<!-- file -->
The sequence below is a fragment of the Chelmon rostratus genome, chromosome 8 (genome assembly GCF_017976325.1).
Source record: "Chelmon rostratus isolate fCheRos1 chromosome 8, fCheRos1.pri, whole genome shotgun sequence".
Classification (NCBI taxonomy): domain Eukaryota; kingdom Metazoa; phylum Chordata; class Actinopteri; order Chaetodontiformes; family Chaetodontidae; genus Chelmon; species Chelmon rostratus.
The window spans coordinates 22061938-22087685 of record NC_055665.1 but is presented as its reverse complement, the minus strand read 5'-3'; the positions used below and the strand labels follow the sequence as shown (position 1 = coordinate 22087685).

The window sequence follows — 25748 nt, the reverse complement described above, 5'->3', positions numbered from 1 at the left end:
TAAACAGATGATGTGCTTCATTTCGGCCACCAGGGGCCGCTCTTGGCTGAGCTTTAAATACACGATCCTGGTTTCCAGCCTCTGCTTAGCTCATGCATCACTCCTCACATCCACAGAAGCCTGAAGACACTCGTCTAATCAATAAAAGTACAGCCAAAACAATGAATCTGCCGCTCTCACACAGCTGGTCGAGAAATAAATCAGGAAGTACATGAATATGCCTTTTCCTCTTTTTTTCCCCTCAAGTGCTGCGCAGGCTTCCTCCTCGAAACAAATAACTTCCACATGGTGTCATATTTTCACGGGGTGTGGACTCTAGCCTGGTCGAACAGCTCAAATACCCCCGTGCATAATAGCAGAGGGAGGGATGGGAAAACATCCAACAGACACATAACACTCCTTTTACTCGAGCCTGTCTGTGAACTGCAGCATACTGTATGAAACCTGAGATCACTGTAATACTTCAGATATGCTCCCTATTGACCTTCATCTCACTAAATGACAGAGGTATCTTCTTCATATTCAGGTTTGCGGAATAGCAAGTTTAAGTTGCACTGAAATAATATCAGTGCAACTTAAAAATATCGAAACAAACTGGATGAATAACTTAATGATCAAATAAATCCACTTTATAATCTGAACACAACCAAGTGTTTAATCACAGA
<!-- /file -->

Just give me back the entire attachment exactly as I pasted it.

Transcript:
The sequence below is a fragment of the Chelmon rostratus genome, chromosome 8 (genome assembly GCF_017976325.1).
Source record: "Chelmon rostratus isolate fCheRos1 chromosome 8, fCheRos1.pri, whole genome shotgun sequence".
Classification (NCBI taxonomy): domain Eukaryota; kingdom Metazoa; phylum Chordata; class Actinopteri; order Chaetodontiformes; family Chaetodontidae; genus Chelmon; species Chelmon rostratus.
The window spans coordinates 22061938-22087685 of record NC_055665.1 but is presented as its reverse complement, the minus strand read 5'-3'; the positions used below and the strand labels follow the sequence as shown (position 1 = coordinate 22087685).

The window sequence follows — 25748 nt, the reverse complement described above, 5'->3', positions numbered from 1 at the left end:
TAAACAGATGATGTGCTTCATTTCGGCCACCAGGGGCCGCTCTTGGCTGAGCTTTAAATACACGATCCTGGTTTCCAGCCTCTGCTTAGCTCATGCATCACTCCTCACATCCACAGAAGCCTGAAGACACTCGTCTAATCAATAAAAGTACAGCCAAAACAATGAATCTGCCGCTCTCACACAGCTGGTCGAGAAATAAATCAGGAAGTACATGAATATGCCTTTTCCTCTTTTTTTCCCCTCAAGTGCTGCGCAGGCTTCCTCCTCGAAACAAATAACTTCCACATGGTGTCATATTTTCACGGGGTGTGGACTCTAGCCTGGTCGAACAGCTCAAATACCCCCGTGCATAATAGCAGAGGGAGGGATGGGAAAACATCCAACAGACACATAACACTCCTTTTACTCGAGCCTGTCTGTGAACTGCAGCATACTGTATGAAACCTGAGATCACTGTAATACTTCAGATATGCTCCCTATTGACCTTCATCTCACTAAATGACAGAGGTATCTTCTTCATATTCAGGTTTGCGGAATAGCAAGTTTAAGTTGCACTGAAATAATATCAGTGCAACTTAAAAATATCGAAACAAACTGGATGAATAACTTAATGATCAAATAAATCCACTTTATAATCTGAACACAACCAAGTGTTTAATCACAGA